One of the best ways to prevent mental health crises is to help adolescents and teens develop emotional intelligence and healthy coping skills. It’s also greatly beneficial if both teens and adolescents develop and practice good communication skills, so teens can talk about their problems when they arise and ask for help when it’s needed. How to Help Your Teen Struggling with Mental Health Issues: This article provides statistics about teen mental and emotional issues and offers advice for adults who are trying to help. Family Guide to Adolescent Depression: This guide from NAMI describes what families need to know about adolescent depression and how to recognize, treat, and understand it. Minding Your Mental Health: This piece discusses how food and sleep affect teenagers’ moods. It also touches on meditation and how it can help those at-risk of self harm. Taking Care of Yourself: This article from NAMI discusses how you as a parent can stay in tune with your emotional health when supporting your child with a mental illness. Teen Mental Wellness: The Hazelden Betty Ford Foundation published this information about the link between teen substance abuse and mental health. Talking to Your Kids about Psychatric Medications: This blog post from NAMI details what techniques have been effective when talking to your kids about medication. VIDEO: Helping Families Communicate Effectively: This live video from Oklahoma Family Network discusses what it means to adovcate and support for your child in school. Ensuring Your Child is Supported in School: This NAMI blog post discusses some key ingredients in ensuring that your child recieves the support they need in school. Resources to Support Adolescent Mental Health: This page provides a service locator, hotlines and other resources for helping teens address mental health issues. Mental Health Resources for Adolescents and Young Adults: Find youth-friendly mental health resources and advocacy networks here.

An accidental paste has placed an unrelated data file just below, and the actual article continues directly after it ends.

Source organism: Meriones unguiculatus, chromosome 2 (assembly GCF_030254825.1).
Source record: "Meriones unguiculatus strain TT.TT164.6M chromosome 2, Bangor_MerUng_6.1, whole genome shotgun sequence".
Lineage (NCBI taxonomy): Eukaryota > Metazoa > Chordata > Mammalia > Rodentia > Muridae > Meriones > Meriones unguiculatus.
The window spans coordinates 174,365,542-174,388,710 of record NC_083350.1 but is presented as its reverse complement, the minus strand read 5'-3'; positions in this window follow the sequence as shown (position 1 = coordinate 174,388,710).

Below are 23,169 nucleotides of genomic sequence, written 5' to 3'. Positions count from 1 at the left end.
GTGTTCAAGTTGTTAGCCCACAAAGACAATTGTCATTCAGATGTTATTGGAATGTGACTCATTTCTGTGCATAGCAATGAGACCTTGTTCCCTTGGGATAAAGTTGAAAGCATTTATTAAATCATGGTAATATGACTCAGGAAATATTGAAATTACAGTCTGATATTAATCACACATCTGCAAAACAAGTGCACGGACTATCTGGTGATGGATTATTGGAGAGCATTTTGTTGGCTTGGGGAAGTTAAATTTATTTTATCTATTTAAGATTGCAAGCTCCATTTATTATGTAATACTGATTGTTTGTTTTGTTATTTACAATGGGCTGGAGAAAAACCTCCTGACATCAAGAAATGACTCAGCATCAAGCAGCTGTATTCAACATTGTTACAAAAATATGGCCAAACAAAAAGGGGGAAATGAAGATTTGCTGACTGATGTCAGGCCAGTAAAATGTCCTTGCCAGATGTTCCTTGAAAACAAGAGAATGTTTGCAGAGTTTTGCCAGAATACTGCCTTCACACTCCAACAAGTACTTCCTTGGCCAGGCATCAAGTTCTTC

Say It Out Loud Toolkit

Say it Out Loud Toolkit: This toolkit gives adults the tools they need to hold conversations about mental health with with teens and young adults. The toolkit includes:

  • A short film featuring three teen's experiences.
  • A discussion guide.
  • A narrated presentation for the facilitator.
  • Fact sheets and information about connecting with your local NAMI.

Join a Family Support Group

Find a local family support group here! NAMI Family Support Group is a peer-led support group for any adult with a loved one who has experienced symptoms of a mental health condition. Gain insight from the challenges and successes of others facing similar experiences. NAMI’s support groups are unique because they follow a structured model, ensuring everyone has an opportunity to be heard and to get what they need.

  • Free of cost to participants
  • Designed for adult loved ones of people with mental health conditions
  • Led by family members of people with mental health conditions
  • 60-90 minutes long and meets weekly, every other week or monthly (varies by location)
  • No specific medical therapy or treatment is endorsed
  • Confidential
NAMI Family Support Group will help you:
  • Aim for better coping skills
  • Find strength in sharing experiences
  • Not judge anyone’s pain
  • Forgive ourselves and reject guilt
  • Embrace humor as healthy
  • Accept that we cannot solve every problem
  • Understand that mental health conditions are no one's fault and can be traumatic experiences

LGBTQIA+ Mental Health

LGBTQIA+ Mental Health

Children with Disabilites Mental Health

Children with Disabilities Mental Health